Five Great Lessons Overview

Overview | God Who Has No Hands | Coming of Life | Coming of Humans  | Story of Writing | Story of Numerals

The Five Great Lessons is a group of impressionistic stories that are meant to provide elementary Montessori students with a “big picture” of the world and life. At this stage of development, children are becoming aware of the world and their place in it. For a child, the Great Lessons are more than just educational and inspirational stories. They spark the imagination and lead students to contemplate not only the past, but the future. It is through the telling (and re-telling) of these important Cosmic lessons that students are motivated to further research and works in the Montessori classroom.

Each of the Great Lessons serves to initiate student exploration and discovery. While children develop an awareness of the natural world and its laws, they are also moved to explore topics such as history, geography, math, science and language. Most importantly, the Great Lessons develop in Montessori students reverence and gratitude for those who have come before us.

Because of the importance and wealth of information that can be discovered in each lesson, it is important, therefore, not to rush through them, but to give ample time in between for research on the topics presented in the lessons. Here is a list of possible topics that can be explored for each of the Five Great Lessons:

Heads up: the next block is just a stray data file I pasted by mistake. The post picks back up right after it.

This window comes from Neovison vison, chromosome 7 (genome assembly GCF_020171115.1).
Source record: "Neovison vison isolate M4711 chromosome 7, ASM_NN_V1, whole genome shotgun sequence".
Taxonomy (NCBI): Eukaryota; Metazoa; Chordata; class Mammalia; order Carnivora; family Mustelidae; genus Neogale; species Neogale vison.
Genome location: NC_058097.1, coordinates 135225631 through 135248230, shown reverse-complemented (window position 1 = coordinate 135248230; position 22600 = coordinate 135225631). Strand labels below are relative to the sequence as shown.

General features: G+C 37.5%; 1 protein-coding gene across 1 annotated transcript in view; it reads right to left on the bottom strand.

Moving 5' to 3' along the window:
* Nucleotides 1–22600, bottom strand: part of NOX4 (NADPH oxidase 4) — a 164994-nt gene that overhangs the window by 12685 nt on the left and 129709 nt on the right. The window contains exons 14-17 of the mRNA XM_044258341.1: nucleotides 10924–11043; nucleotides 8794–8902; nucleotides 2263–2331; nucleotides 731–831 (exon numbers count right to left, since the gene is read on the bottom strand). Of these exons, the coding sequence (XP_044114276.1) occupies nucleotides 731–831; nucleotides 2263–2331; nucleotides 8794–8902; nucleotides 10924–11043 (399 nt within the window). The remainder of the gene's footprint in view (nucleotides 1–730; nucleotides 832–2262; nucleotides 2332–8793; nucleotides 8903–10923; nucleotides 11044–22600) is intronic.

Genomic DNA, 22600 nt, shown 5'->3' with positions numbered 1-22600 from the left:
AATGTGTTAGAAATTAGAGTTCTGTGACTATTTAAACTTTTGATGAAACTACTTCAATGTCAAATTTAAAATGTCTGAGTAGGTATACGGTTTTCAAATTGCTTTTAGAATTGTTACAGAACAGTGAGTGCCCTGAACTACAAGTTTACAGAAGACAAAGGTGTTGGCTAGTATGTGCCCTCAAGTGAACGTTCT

The First Great Lesson: The Beginning of the Universe and Earth

  • The Universe
  • The Solar System
  • Composition of the Earth
  • Volcanoes
  • Rocks
  • Chemistry: The Three States of Matter
  • Creation Stories

The Second Great Lesson: Life Comes to Earth

  • Bacteria
  • Plants (classification and parts of: ferns, conifers, and flowering plants)
  • Fossils
  • Trilobites
  • Dinosaurs
  • Living and Nonliving
  • Classification Work
  • Kingdom Animalia (Classification and parts of: insects, fish, amphibians, reptiles, birds, mammals)
  • Oceans and Ocean Life
  • Supercontinents (Pangaea, Laurasia, Gondwanaland)
  • Continents
  • Mountains
  • Oxygen & Carbon Dioxide

The Third Great Lesson: Humans Come to Earth

  • Ancient Civilizations
  • Fundamental Needs
  • The History of:
    • Tools
    • Food preparation and Storage
    • Clothing
    • Shelter
    • Transportation
    • Medicine
    • Defense
    • Art
    • Religion/Spirituality

The Fourth Great Lesson: How Writing Began

  • History of Writing
  • Hieroglyphic and Cuneiform Writing
  • Different Alphabets
  • Different Writing Systems (letters and characters)
  • Ancient Civilizations
  • The Printing Press

The Fifth Great Lesson: How Numbers Began

  • History of Numbers
  • History of Mathematics
  • Different Number Systems
  • How ‘zero’ came to be
  • The invention of the Calendar
  • Systems and Units of Measurement
  • Economic Geography

As you can see, there is plenty of material to cover in between the telling of the Lessons. While it is important to tell the First Great Lesson as early in the year as possible, time should be left between the Great Lessons to give students the opportunity to explore the information contained within them. Rushing through the Great Lessons bombards children with information, thus negating the importance of that knowledge. It is important to remember that  while all of the Great Lessons should be told in the beginning of every year, the lessons found within the Montessori cultural curriculum may be rotated over a three year cycle.

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